In my news hopping this morning, I came across another news byte covering an American Community Survey that revealed, for the first time in American history that married couples accounted for less than 50% of U.S. households. Why is that?
I think there are three reasons for this statistic. But first let me tell you what I don’t think is causing this statistic. It’s not the rising divorce rate or the convenience of an easy divorce. The simple fact is, my generation grew up with divorce being a reasonable option. Divorce exists. We don’t see it as an easy out and we don’t see marriage as being encapsulated by people who want to be married and people who don’t. We see it as a solution for the marriage that doesn’t work.
Being the children of divorce, we also appreciate the fact that you have to work hard to make marriage work. I know one couple, which did end up divorced, but they tried for five years to repair the damage they’d both inflicted on the marriage. They went through counseling, they worked on their communication issues and they discovered a beautiful friendship, but at the end of the day – they didn’t want to be married. Though they are divorced now and each has moved on in a different relationship, they are still great friends and they credit putting effort back into their marriage to helping them rediscover their friendship.
So if it’s not divorce, why are households of married couples dropping?
- Our large generation of baby boomers are maintaining their own households and are either divorced, but in many cases they are widowed as well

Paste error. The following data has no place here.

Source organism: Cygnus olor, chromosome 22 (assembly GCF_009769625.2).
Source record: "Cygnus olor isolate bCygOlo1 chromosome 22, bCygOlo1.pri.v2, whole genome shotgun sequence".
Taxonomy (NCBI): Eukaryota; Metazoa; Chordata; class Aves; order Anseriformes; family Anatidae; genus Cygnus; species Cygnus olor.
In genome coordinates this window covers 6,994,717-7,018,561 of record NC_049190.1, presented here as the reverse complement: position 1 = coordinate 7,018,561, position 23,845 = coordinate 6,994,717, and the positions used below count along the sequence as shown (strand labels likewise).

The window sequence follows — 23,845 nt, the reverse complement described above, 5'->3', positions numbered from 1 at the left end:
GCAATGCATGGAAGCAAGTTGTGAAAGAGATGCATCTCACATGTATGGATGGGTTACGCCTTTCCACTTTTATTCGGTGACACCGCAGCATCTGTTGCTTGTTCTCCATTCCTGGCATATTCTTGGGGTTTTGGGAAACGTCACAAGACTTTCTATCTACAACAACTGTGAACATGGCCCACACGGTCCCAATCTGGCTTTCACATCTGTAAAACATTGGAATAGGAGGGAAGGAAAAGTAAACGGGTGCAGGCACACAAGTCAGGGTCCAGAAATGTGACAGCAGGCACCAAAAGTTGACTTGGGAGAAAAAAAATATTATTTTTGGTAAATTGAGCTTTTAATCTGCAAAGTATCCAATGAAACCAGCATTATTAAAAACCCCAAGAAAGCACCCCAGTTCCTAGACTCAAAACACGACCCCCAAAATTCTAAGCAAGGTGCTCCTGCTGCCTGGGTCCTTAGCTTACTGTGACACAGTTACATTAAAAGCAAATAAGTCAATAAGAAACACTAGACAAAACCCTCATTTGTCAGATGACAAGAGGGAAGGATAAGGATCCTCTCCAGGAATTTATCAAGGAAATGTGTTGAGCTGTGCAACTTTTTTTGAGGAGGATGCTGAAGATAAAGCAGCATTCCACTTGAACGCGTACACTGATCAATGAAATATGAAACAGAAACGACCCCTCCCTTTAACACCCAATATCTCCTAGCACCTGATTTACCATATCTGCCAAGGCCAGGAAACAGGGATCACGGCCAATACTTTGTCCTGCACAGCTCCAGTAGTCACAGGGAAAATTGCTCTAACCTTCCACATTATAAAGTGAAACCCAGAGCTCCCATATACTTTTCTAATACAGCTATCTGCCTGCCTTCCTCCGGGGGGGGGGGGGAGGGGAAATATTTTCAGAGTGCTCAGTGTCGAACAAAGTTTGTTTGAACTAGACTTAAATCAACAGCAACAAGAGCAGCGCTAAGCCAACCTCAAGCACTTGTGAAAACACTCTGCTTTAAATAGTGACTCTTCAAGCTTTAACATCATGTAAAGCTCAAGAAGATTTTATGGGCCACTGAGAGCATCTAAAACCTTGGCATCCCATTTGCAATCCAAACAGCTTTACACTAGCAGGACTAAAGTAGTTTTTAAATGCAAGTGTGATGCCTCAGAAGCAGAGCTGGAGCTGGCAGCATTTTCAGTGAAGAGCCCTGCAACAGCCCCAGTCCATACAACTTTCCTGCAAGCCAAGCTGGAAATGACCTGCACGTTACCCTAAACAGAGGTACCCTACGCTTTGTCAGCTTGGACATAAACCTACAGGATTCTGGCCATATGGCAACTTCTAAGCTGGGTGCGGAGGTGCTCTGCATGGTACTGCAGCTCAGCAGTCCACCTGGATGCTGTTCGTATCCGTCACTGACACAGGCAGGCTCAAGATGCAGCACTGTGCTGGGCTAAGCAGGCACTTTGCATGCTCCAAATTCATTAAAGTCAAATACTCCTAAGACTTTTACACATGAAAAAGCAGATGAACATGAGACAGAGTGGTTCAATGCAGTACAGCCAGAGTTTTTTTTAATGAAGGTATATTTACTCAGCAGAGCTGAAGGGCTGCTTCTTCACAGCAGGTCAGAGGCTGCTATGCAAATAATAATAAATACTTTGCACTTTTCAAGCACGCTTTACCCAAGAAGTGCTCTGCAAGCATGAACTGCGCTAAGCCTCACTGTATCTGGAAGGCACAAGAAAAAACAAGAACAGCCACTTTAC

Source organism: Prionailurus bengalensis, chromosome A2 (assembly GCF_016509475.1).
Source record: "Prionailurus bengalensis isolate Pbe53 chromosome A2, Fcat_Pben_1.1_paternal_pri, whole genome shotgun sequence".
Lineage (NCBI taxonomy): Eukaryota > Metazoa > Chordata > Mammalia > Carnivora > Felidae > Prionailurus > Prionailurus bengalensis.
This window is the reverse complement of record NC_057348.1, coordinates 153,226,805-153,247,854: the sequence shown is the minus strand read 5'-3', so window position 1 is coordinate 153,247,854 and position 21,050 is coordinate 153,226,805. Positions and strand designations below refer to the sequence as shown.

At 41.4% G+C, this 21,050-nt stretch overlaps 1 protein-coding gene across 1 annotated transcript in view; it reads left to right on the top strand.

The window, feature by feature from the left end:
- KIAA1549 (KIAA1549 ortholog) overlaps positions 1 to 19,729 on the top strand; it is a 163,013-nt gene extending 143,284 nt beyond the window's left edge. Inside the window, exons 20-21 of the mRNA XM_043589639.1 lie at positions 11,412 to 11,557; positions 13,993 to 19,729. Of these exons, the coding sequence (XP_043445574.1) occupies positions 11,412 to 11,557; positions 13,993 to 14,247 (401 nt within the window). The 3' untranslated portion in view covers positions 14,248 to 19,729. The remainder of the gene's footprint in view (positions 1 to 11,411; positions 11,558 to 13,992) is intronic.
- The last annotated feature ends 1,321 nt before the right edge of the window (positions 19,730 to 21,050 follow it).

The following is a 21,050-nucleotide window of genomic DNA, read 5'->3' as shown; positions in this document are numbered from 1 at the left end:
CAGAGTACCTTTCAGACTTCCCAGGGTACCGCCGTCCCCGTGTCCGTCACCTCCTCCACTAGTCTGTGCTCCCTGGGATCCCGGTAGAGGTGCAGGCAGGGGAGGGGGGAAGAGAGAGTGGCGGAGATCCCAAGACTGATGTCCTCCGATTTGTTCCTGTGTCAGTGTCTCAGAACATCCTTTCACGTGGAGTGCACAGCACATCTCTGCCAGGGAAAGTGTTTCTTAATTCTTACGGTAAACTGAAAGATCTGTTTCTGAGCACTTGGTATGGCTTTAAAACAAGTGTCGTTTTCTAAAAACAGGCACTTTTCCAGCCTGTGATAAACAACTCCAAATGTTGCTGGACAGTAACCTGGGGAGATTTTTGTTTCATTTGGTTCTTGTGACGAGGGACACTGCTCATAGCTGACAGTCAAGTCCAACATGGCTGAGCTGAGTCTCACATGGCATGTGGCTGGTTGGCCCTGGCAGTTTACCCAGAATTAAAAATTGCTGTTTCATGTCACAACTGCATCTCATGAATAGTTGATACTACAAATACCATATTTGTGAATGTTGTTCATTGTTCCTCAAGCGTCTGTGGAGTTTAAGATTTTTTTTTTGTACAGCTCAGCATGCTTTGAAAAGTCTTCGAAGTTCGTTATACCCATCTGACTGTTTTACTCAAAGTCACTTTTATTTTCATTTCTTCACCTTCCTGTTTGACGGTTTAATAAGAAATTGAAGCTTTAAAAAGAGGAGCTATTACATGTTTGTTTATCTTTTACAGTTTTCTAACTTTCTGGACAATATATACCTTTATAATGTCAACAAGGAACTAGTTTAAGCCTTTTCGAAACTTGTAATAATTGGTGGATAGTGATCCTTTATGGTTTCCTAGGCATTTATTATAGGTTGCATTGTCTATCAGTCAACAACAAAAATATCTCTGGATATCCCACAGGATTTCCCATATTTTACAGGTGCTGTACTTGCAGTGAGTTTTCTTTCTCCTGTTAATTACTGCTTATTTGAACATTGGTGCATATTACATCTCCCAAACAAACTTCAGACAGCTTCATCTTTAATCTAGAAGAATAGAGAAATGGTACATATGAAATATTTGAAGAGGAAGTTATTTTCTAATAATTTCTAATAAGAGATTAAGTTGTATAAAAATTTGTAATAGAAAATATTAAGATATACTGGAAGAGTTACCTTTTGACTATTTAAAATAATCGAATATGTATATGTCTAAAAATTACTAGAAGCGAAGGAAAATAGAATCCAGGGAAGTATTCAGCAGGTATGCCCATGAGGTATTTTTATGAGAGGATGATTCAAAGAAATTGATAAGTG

- Many people are electing cohabitation rather than marriage at first
- For the rest, the median age for getting married is rising – women and men alike are waiting until they are in their late 20s and early 30s to get married and living on their own as opposed to generations before when couples married in their late teens and early 20s.
The truth is, the landscape of our communities is changing. We have single mothers who were teenage mothers who are working together with the fathers to provide stable homes for their children but not electing to marry just because they got pregnant. We have young men and women choosing college and careers ahead of marriage. We have people who’ve established themselves as individuals in a career prior to getting married. We have an aging populace that may have divorced 20 or 30 years ago and still more who were widowed more than a decade or two ago.
The thing about statistics is they are just averages and ranges of numbers – they are not definitive results based on one theory or another. So yes, the average number of married couples in our communities is down, but our population is larger and our choices are more diverse.
That’s a better way of looking at those statistics, eh?